Vientiane, November 20, 2018
—IFC, a member of the World Bank Group, is promoting improved access to SME-finance in Lao PDR by facilitating a business enabling environment and developing market solutions for serving small and medium enterprises. SMEs are key drivers of economic growth and the primary engine of job creation in the country.
SMEs account for more than 99 percent of total enterprises and over 80 percent of the workforce in Lao PDR according to the latest economic census in 2013. Yet, they face a financing gap of $1.2 billion and only 12.4 percent of SMEs have a bank loan or credit line with banks. Of this, women-owned SMEs face a financing gap of $340 million.
To help remove the financial hindrance to SME growth, IFC, in collaboration with the Bank of Lao PDR, today held a workshop on ‘Financial Solutions for Small and Medium Enterprises in Lao PDR’. The aim was to underline the need for a robust financial infrastructure and a favorable operating environment that encourages financial institutions to expand lending to SMEs in the country.
“A number of policy reforms have been made over the past few years to improve the regulatory framework for SME-finance activities,” said Vatthana Dalaloy, Deputy Governor, Bank of Lao PDR. “With IFC’s support, we will further enhance the financial infrastructure in line with the sector’s best practices. We also aim to help financial institutions build capacity and upgrade relevant skills to augment this segment.”
The daylong workshop brought together 200 participants—industry specialists from IFC and the World Bank and banks across Asia, Lao financial sector players and regulators—to discuss potential solutions for improved access to SME-finance in Lao PDR. Panelists deliberated on issues such as policy environment, regulations, and interest cap, among others. The event also explored emerging trends and innovations in SME finance.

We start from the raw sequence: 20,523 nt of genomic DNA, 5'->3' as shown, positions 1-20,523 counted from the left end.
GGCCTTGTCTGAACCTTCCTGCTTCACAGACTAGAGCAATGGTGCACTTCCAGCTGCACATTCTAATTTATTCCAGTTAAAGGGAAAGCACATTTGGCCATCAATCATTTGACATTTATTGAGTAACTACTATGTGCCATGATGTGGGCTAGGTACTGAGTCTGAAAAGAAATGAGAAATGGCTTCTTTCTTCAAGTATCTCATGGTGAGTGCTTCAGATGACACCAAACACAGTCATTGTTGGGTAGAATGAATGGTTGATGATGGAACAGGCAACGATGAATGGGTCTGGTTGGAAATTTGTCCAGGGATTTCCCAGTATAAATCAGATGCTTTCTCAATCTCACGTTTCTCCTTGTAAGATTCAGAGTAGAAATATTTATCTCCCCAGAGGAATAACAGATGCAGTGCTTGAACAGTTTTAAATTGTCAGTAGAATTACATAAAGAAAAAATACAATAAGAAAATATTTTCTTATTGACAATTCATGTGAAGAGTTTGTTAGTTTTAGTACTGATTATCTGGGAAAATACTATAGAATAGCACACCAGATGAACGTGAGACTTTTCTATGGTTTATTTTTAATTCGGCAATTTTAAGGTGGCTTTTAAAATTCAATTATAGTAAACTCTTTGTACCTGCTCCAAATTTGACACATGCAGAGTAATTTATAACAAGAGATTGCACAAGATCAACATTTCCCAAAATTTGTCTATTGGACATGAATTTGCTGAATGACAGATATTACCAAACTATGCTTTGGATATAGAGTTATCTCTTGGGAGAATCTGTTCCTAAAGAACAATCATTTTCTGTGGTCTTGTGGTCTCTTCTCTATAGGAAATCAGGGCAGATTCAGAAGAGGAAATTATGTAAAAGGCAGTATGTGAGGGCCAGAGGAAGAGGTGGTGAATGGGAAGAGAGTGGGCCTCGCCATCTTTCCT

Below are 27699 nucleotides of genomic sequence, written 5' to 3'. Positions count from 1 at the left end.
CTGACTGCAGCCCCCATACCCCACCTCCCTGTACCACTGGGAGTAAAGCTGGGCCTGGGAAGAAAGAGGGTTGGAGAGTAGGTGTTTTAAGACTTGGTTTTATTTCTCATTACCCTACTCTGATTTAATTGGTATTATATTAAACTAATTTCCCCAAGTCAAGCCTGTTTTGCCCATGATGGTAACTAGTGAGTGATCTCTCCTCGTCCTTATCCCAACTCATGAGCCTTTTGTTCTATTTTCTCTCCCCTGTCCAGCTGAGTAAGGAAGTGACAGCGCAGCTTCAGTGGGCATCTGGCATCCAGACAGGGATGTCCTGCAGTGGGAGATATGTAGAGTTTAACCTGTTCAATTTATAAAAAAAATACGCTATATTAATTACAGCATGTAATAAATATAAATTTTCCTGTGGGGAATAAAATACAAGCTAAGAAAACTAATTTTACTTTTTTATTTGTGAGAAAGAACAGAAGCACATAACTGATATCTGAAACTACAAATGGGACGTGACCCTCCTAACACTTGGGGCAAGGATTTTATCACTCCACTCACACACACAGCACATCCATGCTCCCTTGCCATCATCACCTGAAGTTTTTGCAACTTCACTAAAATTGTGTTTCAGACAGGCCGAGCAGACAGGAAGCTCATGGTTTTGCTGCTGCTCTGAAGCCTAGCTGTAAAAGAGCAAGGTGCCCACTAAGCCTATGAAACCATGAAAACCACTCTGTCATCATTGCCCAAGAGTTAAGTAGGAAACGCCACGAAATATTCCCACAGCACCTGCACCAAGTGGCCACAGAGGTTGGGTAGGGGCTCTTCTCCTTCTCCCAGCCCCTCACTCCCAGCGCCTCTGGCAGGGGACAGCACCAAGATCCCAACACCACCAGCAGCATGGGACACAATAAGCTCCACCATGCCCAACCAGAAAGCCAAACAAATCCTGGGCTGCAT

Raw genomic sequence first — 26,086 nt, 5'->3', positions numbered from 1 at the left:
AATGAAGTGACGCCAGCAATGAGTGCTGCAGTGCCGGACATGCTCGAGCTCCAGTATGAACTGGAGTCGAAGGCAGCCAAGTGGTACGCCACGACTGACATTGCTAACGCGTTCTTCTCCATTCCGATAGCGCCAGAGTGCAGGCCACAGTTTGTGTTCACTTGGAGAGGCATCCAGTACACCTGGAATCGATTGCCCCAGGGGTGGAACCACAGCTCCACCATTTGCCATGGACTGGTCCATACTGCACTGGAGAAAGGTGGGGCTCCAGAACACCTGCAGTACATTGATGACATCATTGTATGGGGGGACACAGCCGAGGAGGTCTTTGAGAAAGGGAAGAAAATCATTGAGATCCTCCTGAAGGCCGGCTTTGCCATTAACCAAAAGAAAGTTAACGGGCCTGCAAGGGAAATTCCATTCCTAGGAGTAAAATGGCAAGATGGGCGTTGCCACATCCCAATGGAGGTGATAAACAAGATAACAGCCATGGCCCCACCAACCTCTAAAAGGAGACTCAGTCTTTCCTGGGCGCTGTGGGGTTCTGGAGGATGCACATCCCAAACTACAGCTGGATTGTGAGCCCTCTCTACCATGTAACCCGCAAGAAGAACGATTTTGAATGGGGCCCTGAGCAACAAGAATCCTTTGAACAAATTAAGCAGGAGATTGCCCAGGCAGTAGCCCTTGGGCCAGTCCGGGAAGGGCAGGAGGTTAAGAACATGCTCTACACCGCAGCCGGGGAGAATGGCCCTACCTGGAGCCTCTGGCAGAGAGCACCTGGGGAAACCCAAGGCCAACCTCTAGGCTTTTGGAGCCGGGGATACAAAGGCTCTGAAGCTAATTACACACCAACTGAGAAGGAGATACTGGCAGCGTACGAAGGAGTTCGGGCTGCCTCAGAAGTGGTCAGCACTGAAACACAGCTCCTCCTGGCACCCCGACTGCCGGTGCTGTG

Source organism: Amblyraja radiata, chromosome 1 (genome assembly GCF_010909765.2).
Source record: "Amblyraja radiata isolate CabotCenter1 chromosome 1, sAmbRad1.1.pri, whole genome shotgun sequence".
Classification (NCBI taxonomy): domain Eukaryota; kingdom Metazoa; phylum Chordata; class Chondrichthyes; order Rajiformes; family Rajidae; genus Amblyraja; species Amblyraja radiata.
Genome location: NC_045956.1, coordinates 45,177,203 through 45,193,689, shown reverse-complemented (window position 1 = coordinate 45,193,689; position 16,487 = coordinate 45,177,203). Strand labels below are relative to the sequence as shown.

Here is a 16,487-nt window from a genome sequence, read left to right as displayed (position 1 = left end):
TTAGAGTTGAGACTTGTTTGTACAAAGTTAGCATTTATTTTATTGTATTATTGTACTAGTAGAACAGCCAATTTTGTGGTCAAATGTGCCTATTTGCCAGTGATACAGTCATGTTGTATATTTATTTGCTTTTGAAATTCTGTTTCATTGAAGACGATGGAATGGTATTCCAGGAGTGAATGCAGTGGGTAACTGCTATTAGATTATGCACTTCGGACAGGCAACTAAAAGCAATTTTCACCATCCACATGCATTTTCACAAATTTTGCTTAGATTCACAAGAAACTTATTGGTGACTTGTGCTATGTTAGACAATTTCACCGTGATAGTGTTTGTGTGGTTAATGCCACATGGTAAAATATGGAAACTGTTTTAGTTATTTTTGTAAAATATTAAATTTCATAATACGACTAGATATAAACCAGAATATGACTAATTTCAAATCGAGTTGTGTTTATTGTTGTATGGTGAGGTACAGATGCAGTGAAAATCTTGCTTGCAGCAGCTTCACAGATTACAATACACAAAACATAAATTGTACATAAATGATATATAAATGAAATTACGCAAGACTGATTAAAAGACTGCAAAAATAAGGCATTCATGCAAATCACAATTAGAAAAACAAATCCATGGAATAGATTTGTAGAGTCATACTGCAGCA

“Financial institutions play an important role of allocating capital efficiently to ensure that with sufficient financing, businesses, especially SMEs, can contribute towards the growth of a country’s economy. Advancing sector policy reforms will enable financial institutions to grab new market opportunities, thereby helping them and their clients grow,” said Vivek Pathak, IFC Director for East Asia and the Pacific. “This workshop is an effort in that direction. We hope that recommendations and insights emerging from today’s event will help unlock the full potential of the private sector for improved access to finance in Lao PDR.”
With support from Japan and Switzerland, IFC has been working with the Lao government to strengthen a legal framework that enables the development of efficient and effective financial infrastructure in the country. The establishment of an online secured transaction registry system, an electronic credit information system, and a national payment system has significantly supported financial institutions’ lending activities. IFC has also partnered with local banks such as ACLEDA Laos and
Banque Franco Lao
Ltd. to increase their lending to local SMEs.
IFC—a sister organization of the World Bank and member of the World Bank Group—is the largest global development institution focused on the private sector in emerging markets. We work with more than 2,000 businesses worldwide, using our capital, expertise, and influence to create markets and opportunities in the toughest areas of the world. In fiscal year 2018, we delivered more than $23 billion in long-term financing for developing countries, leveraging the power of the private sector to end extreme poverty and boost shared prosperity. For more information, visit